I am interrupting this involuntary blogging break to make a mini feminist comment.
While skimming my Facebook feed this afternoon with an inattentive laziness I reserve for the weekends, I came across the image pasted below. It jolted me into the Facebook equivalent of a double-take, which I guess is this alarmed, brisk rubbing of the phone screen to gobackupwhatthehellwasthat. The caption that accompanied this picture said, "Gotta love being different. I know I do!"
The caption in itself reeks of a false sense of self-congratulatory empowerment, but that's another story altogether. My problem with the post is this: where is the feminist movement headed if we women continue to put ourselves and our peers in the same neat little boxes that the world uses to stereotype us unfairly? We are either vamps or saints, wives or whores, smart or pretty, or as in this case, average-looking and smart or sexy and dumb; but never one and the other.
The whole point of feminism is to break these stereotypes; to be seen as real multi-faceted people, you know, just like the rest of this planet's population. My intellect does not depend on how much cleavage I show, and nor does the lack of rouge on my cheeks make me any smarter. (And as I know now, reading definitely does not always make people more intelligent.)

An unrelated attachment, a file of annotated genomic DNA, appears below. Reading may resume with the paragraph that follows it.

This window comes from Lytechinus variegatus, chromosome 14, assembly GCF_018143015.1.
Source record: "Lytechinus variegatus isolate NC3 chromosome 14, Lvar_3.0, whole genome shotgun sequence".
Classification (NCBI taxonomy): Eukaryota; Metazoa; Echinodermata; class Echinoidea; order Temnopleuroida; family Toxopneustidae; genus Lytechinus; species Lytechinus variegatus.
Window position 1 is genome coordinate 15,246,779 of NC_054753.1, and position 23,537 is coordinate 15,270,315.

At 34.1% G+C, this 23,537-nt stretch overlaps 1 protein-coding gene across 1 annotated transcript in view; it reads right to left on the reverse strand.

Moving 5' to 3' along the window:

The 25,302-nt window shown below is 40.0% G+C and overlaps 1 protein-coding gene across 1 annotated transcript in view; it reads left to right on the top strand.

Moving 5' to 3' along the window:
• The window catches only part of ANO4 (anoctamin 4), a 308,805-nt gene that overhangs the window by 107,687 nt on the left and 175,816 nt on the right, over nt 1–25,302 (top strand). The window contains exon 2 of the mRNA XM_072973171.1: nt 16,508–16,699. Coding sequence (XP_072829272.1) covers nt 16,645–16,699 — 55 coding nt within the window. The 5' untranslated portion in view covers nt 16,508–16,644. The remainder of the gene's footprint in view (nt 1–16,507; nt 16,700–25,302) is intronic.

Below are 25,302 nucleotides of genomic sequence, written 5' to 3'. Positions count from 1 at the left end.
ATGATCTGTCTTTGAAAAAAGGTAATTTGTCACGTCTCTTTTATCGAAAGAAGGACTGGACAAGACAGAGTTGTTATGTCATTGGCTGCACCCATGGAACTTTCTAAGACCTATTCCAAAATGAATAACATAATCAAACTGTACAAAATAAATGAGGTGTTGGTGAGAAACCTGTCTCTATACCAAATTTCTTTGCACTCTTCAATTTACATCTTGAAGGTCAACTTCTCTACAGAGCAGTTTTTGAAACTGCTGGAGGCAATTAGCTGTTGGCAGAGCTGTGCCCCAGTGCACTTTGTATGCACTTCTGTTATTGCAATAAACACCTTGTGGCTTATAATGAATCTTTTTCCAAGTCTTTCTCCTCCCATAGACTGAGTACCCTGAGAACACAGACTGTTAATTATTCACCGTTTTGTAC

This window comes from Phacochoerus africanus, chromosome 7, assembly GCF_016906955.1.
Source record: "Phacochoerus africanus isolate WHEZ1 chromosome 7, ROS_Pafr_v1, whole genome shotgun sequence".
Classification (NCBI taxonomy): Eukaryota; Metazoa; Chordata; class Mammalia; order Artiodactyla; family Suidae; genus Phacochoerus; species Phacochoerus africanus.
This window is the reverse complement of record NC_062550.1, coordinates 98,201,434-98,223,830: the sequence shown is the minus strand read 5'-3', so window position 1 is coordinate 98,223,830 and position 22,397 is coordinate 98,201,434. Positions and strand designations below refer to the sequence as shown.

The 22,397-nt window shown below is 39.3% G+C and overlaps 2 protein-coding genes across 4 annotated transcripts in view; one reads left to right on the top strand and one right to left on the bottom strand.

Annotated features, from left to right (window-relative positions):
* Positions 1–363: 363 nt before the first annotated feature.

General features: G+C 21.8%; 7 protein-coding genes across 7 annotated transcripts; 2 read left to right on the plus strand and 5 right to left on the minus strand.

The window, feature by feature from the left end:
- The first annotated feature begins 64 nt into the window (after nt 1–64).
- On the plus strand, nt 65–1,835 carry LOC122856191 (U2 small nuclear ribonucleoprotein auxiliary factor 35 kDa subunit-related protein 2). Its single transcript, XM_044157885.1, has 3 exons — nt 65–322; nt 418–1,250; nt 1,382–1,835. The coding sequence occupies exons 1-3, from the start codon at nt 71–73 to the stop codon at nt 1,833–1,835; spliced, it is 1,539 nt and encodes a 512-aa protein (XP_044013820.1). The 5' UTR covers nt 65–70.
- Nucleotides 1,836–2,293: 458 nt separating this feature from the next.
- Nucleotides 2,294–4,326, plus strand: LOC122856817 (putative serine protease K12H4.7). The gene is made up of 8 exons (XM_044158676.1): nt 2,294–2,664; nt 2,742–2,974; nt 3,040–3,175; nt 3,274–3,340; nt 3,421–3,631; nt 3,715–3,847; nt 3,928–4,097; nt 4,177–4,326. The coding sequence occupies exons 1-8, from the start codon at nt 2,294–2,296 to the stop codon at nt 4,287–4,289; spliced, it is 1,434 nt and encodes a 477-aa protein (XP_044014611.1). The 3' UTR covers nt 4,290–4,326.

I like to read; I wear glasses sometimes; I wear skirts; and I do a tolerable job in the make-up department (although annoyingly, the eyeliner on my right eye is always infinitely better than the one on the left). I am what most women are like, and we deserve better than to be put down in thoughtless Facebook posts put up to garner likes and soothe egos and insecurities. (Also, make-up is VERY DIFFICULT; if anything, it should be counted as a skill under the "smart girl" stereotype.)
I've read enough about Sheryl Sandberg's 'Lean In' to know that I'm not going to find myself nodding with enthused appreciation when I get around to reading the actual book. But I do agree with her on this: if women want to get ahead in this world, they first need to work on themselves instead of just crying foul at men and society. Or at least, if they can't improve the lot for themselves and their peers, then they shouldn't be making it worse by promoting gender biases.
And there ends my feminist rant. And no, there shall be no bra-burning to celebrate -- no one really does that, if you're wondering; they're too expensive.